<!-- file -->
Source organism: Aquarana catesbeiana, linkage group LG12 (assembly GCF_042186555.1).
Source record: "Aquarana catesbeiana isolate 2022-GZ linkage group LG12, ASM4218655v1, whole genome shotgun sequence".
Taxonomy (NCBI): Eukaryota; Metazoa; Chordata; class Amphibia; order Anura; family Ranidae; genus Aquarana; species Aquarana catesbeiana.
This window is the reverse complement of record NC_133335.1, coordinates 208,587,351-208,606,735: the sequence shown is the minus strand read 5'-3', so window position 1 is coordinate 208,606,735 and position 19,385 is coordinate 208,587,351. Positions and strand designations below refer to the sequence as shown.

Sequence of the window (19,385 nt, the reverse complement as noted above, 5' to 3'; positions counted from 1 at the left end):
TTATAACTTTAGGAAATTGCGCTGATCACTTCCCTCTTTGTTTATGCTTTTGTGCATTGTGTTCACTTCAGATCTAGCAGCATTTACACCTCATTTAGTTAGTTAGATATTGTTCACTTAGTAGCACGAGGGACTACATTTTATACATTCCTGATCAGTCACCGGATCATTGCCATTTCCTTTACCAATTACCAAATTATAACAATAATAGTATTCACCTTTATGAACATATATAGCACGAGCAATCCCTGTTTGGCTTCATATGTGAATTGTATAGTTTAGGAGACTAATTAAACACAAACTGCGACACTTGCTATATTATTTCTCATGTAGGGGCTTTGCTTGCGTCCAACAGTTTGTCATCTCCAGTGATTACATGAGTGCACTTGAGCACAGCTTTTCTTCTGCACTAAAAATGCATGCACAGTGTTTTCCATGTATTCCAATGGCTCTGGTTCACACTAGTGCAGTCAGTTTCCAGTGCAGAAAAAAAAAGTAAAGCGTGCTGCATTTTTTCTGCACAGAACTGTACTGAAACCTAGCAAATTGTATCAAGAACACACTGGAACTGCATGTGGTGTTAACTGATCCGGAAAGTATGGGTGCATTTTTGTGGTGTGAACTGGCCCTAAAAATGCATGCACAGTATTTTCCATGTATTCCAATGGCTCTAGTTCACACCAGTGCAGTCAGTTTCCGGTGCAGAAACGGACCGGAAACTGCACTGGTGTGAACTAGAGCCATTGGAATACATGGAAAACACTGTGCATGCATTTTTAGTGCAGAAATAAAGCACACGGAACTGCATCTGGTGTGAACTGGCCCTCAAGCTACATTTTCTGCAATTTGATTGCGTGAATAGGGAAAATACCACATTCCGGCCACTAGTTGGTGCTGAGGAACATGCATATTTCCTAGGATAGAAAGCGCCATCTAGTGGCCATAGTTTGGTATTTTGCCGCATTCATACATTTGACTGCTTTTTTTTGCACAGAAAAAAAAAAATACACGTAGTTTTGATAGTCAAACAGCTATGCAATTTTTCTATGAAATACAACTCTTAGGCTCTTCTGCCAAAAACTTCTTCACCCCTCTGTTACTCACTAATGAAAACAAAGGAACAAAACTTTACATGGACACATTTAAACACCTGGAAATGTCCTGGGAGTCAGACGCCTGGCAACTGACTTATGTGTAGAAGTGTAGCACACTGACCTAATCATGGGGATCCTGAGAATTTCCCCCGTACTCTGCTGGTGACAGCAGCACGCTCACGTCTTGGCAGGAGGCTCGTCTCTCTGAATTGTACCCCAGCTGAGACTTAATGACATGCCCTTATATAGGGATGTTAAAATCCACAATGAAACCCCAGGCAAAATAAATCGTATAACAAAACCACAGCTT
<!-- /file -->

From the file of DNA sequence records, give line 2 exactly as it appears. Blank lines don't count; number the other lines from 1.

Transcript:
Source record: "Aquarana catesbeiana isolate 2022-GZ linkage group LG12, ASM4218655v1, whole genome shotgun sequence".